Comedian under fire for strike-era monologues
A year has passed, but the WGA West is still reviewing the possibility of disciplinary action against Jay Leno for “Tonight Show” monologues he delivered while the guild was on strike.
It’s understood that the guild has brought disciplinary proceedings against Leno, who is a Writers Guild of America member and writer for his NBC latenighter. The specifics of the proceedings are unclear, but the process should come to a head soon.
According to the strike rules the WGA distributed to members before the strike began on Nov. 5, 2007, the guild’s constitution gives it the authority to hold hearings to review allegations of violations of strike rules and to discipline members. That discipline may include “expulsion or suspension from guild membership, imposition of monetary fines or censure,” according to the WGA’s strike rules. There is also an appeals process.
A WGA West rep declined comment on the Leno matter. It’s unclear if the guild is pursuing strike-related disciplinary proceedings against any other members.
The guild’s flap with Leno started in January 2008, when he and other latenight hosts — including NBC’s Conan O’Brien, ABC’s Jimmy Kimmel and Comedy Central’s Jon Stewart and Stephen Colbert — went back on the air for the first time since the strike began.
Leno’s primary competitor, CBS’ David Letterman, was able to return at the same time with his writing staff in place because Letterman’s Worldwide Pants had inked an interim deal with the WGA. (Letterman was able to do so because he owns “The Late Show” and CBS’ “Late Late Show With Craig Ferguson” outright; NBC Universal owns “The Tonight Show.”)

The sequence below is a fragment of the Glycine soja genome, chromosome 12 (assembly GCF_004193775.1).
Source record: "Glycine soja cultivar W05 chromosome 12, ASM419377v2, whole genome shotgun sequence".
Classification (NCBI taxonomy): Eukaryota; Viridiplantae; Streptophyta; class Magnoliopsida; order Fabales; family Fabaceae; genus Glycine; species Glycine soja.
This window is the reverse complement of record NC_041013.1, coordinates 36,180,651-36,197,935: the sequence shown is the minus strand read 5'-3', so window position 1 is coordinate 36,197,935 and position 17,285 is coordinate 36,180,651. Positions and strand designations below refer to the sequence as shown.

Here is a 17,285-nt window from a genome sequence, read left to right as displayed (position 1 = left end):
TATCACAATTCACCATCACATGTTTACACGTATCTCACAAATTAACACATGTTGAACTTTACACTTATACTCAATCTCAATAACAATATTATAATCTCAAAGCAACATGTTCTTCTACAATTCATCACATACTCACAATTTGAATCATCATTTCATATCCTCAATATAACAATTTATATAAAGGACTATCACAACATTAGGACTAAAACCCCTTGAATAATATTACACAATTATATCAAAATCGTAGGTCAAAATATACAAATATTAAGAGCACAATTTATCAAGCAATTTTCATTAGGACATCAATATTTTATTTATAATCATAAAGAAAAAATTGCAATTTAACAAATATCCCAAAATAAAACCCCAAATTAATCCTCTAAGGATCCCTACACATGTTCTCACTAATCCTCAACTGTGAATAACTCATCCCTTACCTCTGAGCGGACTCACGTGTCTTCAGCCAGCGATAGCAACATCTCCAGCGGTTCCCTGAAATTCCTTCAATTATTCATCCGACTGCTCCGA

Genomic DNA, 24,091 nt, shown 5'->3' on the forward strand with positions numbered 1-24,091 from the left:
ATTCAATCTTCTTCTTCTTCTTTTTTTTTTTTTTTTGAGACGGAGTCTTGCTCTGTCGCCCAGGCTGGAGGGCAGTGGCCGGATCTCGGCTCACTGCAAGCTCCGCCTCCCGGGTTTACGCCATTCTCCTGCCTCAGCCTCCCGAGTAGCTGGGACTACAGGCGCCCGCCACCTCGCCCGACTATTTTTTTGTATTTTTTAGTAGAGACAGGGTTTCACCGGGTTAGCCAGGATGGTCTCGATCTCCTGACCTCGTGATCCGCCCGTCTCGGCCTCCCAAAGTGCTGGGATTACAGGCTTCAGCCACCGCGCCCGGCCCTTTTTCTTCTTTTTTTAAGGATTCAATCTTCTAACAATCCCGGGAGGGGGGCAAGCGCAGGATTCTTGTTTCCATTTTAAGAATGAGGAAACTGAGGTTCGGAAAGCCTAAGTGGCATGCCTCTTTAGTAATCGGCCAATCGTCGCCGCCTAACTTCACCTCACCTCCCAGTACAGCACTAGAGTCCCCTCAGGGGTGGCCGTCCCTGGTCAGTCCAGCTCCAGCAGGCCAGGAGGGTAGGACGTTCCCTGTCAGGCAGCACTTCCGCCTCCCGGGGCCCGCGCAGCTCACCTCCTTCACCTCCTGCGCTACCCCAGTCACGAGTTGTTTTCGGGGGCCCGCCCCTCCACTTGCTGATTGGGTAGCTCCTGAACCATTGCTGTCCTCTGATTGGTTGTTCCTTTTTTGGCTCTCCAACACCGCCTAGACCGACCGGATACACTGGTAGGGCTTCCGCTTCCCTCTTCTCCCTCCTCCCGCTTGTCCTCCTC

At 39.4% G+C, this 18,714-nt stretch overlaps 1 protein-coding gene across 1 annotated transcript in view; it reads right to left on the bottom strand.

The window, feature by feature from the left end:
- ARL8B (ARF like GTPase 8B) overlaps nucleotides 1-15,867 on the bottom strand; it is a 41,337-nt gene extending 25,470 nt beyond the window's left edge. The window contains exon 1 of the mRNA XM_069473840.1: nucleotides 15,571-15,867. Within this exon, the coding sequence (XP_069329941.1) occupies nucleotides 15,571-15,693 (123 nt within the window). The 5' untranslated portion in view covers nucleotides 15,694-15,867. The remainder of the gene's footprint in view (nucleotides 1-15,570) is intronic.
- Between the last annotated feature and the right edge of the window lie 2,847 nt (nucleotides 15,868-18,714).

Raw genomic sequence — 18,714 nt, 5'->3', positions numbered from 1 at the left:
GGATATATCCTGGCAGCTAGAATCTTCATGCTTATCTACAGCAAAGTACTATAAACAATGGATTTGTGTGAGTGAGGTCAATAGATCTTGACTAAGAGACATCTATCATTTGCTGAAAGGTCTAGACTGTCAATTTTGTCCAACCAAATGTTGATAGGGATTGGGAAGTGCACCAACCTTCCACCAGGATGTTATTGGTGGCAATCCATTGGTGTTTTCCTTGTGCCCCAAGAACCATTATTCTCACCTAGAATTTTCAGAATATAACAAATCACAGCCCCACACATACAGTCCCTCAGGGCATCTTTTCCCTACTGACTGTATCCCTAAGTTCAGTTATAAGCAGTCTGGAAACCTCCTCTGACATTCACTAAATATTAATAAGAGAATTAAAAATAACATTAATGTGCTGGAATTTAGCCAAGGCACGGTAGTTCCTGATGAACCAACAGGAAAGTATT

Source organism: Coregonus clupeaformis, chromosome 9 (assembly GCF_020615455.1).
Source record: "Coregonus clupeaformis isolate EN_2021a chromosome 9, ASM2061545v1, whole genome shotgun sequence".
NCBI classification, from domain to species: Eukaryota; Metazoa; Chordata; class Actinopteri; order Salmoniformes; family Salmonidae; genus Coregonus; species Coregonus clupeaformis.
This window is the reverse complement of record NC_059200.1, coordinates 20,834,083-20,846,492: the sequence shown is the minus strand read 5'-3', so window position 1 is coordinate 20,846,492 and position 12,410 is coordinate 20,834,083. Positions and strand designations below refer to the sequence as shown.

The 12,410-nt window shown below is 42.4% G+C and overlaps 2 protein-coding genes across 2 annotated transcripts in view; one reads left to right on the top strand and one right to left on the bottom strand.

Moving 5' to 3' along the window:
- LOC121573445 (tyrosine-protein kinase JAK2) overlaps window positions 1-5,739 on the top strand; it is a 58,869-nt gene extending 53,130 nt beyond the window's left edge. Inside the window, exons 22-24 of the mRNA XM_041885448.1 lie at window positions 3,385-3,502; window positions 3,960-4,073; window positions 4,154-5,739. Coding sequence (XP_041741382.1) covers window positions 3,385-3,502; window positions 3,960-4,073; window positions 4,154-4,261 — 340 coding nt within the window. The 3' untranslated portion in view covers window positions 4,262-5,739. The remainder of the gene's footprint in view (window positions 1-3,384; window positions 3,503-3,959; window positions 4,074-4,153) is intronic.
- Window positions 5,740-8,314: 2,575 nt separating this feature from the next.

Leno was a vocal and public supporter of the guild and “The Tonight Show’s” striking writers at the outset of the walkout. Like other latenight hosts, Leno paid his production staffers out of his own pocket during the dark weeks in November and December. But after “The Tonight Show” returned with new episodes on Jan. 2, 2008, the WGA raised a ruckus about Leno “writing” his monologues.
Leno ruffled feathers among staunch strike supporters with the observation on his first show back that the strike was taking too great a toll on the rest of his staff at a time when there was no resolution in sight to the WGA contract battle.
“No new talks were scheduled, so we had to come back because we have essentially 19 people putting 160 people out of work,” Leno said.
Although there was much back and forth between Leno’s camp and the guild about the monologue issue while the strike was on, it’s been widely assumed that the dispute became moot after the strike ended on Feb. 12.
After 17 years at the helm of “Tonight Show,” Leno will segue in the fall to hosting a new yakker for NBC in the Monday-Friday 10 p.m. slot.